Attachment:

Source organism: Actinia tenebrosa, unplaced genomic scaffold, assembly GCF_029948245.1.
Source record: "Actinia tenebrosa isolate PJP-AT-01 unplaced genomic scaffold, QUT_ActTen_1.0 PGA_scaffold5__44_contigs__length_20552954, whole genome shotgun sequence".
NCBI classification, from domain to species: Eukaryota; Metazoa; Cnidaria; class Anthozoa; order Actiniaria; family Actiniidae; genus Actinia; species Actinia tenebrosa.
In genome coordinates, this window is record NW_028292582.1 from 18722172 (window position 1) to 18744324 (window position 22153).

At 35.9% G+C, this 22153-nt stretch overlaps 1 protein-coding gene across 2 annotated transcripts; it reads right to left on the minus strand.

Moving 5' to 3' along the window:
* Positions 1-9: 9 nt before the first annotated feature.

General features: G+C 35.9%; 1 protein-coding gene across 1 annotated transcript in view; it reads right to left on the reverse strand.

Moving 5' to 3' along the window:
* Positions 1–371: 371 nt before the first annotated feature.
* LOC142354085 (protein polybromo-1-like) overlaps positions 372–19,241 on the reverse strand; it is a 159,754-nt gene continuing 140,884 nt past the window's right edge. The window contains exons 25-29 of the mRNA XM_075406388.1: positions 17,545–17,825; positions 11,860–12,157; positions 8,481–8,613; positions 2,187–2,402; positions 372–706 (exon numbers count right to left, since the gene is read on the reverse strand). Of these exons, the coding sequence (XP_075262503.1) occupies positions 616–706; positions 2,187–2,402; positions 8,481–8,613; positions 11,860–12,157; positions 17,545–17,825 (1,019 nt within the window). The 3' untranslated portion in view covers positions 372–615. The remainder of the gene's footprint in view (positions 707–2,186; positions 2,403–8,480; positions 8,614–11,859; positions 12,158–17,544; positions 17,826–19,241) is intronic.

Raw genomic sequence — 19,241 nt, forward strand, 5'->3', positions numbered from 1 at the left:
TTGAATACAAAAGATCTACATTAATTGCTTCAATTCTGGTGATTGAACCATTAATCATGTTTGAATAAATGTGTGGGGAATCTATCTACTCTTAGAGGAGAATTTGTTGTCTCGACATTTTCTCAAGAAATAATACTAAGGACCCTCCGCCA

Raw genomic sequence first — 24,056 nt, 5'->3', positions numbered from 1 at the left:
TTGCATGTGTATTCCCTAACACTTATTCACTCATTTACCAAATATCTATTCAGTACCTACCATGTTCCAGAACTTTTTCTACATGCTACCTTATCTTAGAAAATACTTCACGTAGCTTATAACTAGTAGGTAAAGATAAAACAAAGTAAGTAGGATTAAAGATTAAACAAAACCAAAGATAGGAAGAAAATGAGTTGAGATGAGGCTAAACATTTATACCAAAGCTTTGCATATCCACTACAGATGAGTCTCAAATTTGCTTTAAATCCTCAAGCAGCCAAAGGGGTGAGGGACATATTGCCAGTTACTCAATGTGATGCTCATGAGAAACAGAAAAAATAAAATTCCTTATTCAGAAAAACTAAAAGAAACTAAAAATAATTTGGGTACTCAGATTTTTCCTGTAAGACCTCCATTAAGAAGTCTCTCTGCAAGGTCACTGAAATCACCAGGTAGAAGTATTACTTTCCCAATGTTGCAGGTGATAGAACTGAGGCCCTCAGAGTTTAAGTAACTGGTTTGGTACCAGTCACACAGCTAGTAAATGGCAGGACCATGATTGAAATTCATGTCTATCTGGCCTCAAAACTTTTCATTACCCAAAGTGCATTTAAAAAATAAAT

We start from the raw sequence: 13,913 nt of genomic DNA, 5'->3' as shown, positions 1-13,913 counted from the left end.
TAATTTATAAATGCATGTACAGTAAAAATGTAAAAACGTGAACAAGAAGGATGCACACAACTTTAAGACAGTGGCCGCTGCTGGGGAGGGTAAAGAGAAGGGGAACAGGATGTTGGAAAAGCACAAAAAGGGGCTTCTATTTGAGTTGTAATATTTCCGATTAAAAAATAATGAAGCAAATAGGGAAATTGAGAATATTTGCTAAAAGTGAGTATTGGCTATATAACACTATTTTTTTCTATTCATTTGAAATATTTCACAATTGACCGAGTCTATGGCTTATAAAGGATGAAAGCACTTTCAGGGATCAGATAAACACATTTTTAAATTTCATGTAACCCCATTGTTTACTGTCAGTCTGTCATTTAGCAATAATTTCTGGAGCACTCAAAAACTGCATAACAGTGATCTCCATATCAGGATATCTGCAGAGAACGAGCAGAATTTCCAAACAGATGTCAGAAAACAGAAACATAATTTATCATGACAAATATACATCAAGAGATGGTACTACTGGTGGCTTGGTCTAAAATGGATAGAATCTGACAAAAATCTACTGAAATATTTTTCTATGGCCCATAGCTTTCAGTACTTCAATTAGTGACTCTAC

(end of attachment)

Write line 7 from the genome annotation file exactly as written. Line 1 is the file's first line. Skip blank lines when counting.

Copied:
* Positions 1-9: 9 nt before the first annotated feature.